I’ve been visiting some of the people who have been most affected by the subprime mortgage debacle. It’s a largely bewildered, frightened group that includes people like Dorothy Levey, a 79-year-old widow who sits alone inside the small house she has lived in for 41 years, afraid to answer the telephone or the door.

She has every reason to be worried. The monthly note on her house in the city of Markham, just outside Chicago, is approximately 100 percent of her meager monthly income. Broke and behind in her payments, Ms. Levey expects a foreclosure notice to show up any day, followed by a visit from “the sheriff, or whoever they send to tell you to get out of your own home.”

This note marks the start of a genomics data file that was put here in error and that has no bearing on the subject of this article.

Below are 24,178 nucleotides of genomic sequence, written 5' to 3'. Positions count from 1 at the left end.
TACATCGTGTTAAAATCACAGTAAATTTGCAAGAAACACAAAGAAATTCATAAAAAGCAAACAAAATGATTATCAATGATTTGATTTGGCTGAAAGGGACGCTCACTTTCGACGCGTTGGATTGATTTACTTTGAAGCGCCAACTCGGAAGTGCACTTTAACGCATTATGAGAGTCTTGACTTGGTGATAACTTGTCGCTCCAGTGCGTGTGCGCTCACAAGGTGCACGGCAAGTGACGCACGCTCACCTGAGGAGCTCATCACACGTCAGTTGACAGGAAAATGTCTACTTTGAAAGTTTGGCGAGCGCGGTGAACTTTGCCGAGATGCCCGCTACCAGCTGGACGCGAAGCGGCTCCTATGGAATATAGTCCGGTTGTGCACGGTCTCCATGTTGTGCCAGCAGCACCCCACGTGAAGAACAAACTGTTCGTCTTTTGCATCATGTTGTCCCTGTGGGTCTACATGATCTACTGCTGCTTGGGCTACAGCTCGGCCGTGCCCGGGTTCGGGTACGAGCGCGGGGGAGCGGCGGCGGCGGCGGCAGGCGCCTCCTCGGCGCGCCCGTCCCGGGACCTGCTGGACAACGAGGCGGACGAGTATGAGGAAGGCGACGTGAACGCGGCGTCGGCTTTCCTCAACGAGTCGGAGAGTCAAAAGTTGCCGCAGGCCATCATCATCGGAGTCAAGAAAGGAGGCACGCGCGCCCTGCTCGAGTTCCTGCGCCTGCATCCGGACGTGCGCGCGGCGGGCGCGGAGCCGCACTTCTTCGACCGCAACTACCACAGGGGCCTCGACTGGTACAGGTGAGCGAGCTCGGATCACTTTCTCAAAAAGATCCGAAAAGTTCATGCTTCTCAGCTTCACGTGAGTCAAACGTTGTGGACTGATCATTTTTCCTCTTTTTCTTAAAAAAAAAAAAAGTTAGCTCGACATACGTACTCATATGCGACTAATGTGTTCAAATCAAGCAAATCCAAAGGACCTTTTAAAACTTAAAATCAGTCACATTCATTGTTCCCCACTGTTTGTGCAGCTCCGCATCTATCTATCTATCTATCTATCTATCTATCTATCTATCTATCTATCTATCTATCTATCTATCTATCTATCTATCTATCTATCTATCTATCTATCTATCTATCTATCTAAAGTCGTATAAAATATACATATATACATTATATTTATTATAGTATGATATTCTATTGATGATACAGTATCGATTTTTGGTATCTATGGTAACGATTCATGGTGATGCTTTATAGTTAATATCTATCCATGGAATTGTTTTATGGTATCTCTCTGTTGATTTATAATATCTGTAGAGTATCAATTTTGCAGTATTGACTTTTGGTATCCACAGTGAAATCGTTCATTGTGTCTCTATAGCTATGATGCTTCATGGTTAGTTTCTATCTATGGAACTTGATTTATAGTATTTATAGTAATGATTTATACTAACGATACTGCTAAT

While the media coverage has focused on the high rollers who created the subprime frenzy (“If you can breathe, we’ll give you a loan”), the hapless victims have remained in the shadows, condemned to economic ruin.

After faithfully making mortgage payments for decades, Ms. Levey and her husband, Dan, were persuaded to take out a new loan, ostensibly for debt consolidation, in 2002. It was like plunging into quicksand. Dan was seriously ill at the time and he died two years later.

To this day Ms. Levey does not understand what she and her husband of more than half a century had agreed to. The terms might as well have been written in Sanskrit.

But she kept trying to meet her obligation. She exhausted her savings. She lost her car. She stopped buying clothes and cut back on food. But there was no way to keep up with the payments.